Shifting Anxiety and Fear the RADICAL way

There’s a lot of anxiety and fear in the air at the moment because of the challenging times we are experiencing. Human beings are generally resistant to change and we dislike uncertainty. Our brains like habit and routine but both have been disrupted.

The power of your thoughts

How we think about things, the sense we make of our situation, affects how we experience life and the emotions we feel. If your thoughts are negative and pessimistic you are more likely to feel stressed and worried, unable to make good decisions. The more you think positively about this situation, understanding that it will pass and some good may come from it, the more able you will be to think clearly and act logically.

There is an added health benefit to being able to think positively because it boosts your health and your immune system. Anxiety and worry cause the release of the stress hormones, cortisol and adrenaline. Those hormones inflame your body and, in the long term, lower your resistance to illness.

A RADICAL approach to changing your thoughts

Thinking negative thoughts and feeling negative emotions such as anxiety is natural at times of massive change. As my friend, the Shamanic Healer, Daniel Guttierez says, ‘It’s alright to go there. It’s not alright to stay there.’ You need techniques to address unhelpful thoughts and move on.

Here is my RADICAL approach to shift anxiety and fear developed from Positive Psychology, Cognitive Behavioural Therapy, The Work of Byron Katie and Radical Mindfulness

Recognise that you are thinking an unhelpful thought.
  • Is the thought positive or negative?
  • Does it give rise to a pleasant or unpleasant emotion? Does it give rise to anxiety or fear?
  • Will the thought move you forward or keep you stuck?
  • Does this thought lead to growth or contraction?
Acknowledge the thought and the emotion that arises.
  • Without judgement, notice what you are thinking and feeling.
  • Notice where in your body you are feeling it.
  • Accept it with compassion and kindness for yourself. It is temporary and you will take action to deal with it.
  • Be aware of the trigger for the thought. Was it something you heard or saw or felt?
Do something physical to change how you feel.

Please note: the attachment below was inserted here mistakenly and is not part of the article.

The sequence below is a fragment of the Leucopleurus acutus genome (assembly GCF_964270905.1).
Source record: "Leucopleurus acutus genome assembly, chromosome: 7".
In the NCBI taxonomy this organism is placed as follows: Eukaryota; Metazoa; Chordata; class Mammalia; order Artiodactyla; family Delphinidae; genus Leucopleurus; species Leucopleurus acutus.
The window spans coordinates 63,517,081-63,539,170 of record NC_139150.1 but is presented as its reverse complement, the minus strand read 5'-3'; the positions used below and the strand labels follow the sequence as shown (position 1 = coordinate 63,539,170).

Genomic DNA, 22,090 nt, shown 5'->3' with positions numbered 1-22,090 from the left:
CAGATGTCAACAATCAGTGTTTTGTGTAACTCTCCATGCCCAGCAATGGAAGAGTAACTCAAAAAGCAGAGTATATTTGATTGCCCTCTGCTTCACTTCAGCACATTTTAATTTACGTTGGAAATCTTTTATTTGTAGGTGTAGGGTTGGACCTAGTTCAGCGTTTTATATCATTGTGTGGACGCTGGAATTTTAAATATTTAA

• Shift your mood by tricking your brain into thinking you are smiling. Put a pen between your lips sideways. Lift your chin. Roll your eyes upwards and move them from side to side five times.
  • Stand in the superhero stance for two minutes. Stand with your feet hip distance apart. Put your hands on your hips. Beam your gaze out directly. Do it with superhero attitude.
  • Do your happy dance for three minutes
  • Put on your favourite happy song and sing along.
Identify a new more helpful thought.
  • What could you think differently?
  • What would ‘best you’ think in this situation?
  • What would someone you respect think?
  • If a friend was in this situation what would you say to them?
Capture the new thought(s).
  • Write down the new helpful thought(s)
  • How much do you believe the new thought(s)?
  • Notice how the new thought changes how you feel.
Amplify the new thought
  • Picture yourself believing the new thought(s).
  • See yourself looking more positive.
  • Make that image big and clear and colourful.
  • Spend a few minutes enjoying that best version of you.
Learn and Laugh
  • Notice what you have learned from the experience.
  • How could you use the new thoughts in the future?
  • How could you use this technique again?
  • Can you avoid the triggers you identified?
  • Laugh! You got through this and dealt with it.

I have talked through this technique on my Royston Hypnotherapy Facebook Page.

If you need any help with this technique or to deal with your anxiety or fear contact me.

Stay well.

Pat

 

Further reading:

The Work by Byron Katie

Radical Mindfulness by Daniel Guttierez

Thrive by Rob Kelly

Cognitive Behaviour Therapy for Dummies

The wonder of the placebo effect

The term placebo has often had negative connotations in the past.  It is almost as if something that helps the body heal itself naturally is somehow cheating or suspect.